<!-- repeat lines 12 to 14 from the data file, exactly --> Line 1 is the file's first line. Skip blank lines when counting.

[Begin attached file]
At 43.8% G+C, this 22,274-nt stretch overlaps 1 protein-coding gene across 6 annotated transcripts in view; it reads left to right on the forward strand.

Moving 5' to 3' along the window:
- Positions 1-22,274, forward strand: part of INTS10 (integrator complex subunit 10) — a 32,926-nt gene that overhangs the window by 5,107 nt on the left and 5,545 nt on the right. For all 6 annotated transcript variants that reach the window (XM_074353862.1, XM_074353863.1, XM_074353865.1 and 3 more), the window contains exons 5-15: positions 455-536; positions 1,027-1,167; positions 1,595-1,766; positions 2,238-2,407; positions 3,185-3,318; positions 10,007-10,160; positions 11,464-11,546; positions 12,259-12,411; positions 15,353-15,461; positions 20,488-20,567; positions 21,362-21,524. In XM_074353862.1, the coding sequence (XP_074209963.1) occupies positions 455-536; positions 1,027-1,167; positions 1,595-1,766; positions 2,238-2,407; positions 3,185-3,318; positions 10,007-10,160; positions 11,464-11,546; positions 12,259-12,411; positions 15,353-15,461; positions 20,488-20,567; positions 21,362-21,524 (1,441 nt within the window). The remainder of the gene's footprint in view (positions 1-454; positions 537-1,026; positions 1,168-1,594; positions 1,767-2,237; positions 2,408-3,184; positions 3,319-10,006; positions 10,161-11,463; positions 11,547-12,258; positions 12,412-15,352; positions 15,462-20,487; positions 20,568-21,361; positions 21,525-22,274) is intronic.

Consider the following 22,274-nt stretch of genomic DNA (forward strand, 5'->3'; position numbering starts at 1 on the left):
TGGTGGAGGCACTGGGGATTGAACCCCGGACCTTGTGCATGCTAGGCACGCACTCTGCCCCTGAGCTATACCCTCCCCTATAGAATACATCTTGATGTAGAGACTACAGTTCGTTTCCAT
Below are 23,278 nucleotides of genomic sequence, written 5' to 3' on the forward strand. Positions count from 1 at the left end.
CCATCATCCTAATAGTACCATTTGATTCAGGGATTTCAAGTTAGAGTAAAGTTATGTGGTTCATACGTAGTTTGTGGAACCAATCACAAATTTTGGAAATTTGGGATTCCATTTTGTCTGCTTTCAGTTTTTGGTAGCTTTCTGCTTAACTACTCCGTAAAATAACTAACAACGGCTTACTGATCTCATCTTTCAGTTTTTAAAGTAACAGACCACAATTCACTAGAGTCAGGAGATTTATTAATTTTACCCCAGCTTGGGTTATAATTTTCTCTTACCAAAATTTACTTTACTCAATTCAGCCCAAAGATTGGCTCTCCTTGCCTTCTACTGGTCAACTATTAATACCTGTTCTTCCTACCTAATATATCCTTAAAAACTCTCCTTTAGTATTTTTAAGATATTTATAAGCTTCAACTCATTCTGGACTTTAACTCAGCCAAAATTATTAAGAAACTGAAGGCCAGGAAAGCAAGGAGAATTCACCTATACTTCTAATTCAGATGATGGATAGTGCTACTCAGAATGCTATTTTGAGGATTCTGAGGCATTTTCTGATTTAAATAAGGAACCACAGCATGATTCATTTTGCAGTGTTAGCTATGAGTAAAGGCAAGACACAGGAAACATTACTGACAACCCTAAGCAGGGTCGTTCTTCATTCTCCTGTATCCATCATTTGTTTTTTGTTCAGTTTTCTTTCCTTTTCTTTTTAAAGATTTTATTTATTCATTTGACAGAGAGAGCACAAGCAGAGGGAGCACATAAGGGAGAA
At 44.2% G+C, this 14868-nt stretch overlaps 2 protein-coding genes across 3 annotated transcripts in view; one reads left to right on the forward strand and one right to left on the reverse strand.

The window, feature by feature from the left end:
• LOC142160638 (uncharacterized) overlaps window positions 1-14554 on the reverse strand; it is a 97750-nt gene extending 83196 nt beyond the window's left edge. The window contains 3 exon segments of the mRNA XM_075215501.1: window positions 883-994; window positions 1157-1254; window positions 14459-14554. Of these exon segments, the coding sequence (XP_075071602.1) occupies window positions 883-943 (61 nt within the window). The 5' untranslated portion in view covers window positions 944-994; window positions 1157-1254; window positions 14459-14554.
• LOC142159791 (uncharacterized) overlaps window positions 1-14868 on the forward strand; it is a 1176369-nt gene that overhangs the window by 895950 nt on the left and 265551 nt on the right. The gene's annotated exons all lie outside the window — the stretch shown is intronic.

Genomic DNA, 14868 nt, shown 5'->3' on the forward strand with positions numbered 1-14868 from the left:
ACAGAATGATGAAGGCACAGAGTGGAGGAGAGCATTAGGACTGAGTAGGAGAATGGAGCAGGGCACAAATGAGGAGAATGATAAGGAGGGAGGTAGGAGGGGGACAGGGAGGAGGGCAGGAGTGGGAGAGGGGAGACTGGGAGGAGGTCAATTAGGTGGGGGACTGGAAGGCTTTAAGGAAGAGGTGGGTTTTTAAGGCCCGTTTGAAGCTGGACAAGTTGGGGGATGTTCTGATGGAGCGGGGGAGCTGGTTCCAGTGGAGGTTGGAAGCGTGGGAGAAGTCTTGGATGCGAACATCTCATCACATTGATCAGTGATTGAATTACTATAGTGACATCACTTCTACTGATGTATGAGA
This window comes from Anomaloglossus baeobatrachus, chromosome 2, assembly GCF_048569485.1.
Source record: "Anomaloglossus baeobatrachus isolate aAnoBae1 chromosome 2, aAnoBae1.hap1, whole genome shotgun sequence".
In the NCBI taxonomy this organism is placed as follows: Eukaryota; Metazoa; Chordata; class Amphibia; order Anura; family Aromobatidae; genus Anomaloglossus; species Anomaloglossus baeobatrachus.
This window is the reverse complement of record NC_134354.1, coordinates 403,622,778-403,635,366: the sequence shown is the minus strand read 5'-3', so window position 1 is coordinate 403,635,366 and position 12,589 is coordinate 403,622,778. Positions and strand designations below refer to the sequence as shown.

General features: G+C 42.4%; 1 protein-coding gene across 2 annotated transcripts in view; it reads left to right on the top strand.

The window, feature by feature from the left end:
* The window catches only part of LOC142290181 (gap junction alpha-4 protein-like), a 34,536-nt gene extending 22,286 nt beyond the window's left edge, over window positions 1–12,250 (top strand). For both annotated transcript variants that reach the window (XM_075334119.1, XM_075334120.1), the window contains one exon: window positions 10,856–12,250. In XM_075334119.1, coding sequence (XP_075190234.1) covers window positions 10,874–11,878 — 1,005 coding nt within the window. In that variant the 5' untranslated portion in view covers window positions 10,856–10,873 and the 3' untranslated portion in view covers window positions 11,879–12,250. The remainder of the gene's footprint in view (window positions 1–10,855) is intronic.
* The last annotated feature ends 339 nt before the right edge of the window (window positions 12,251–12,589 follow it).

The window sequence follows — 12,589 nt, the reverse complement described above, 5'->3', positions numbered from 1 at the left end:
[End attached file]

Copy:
Genomic DNA, 14868 nt, shown 5'->3' on the forward strand with positions numbered 1-14868 from the left:
ACAGAATGATGAAGGCACAGAGTGGAGGAGAGCATTAGGACTGAGTAGGAGAATGGAGCAGGGCACAAATGAGGAGAATGATAAGGAGGGAGGTAGGAGGGGGACAGGGAGGAGGGCAGGAGTGGGAGAGGGGAGACTGGGAGGAGGTCAATTAGGTGGGGGACTGGAAGGCTTTAAGGAAGAGGTGGGTTTTTAAGGCCCGTTTGAAGCTGGACAAGTTGGGGGATGTTCTGATGGAGCGGGGGAGCTGGTTCCAGTGGAGGTTGGAAGCGTGGGAGAAGTCTTGGATGCGAACATCTCATCACATTGATCAGTGATTGAATTACTATAGTGACATCACTTCTACTGATGTATGAGA
This window comes from Anomaloglossus baeobatrachus, chromosome 2, assembly GCF_048569485.1.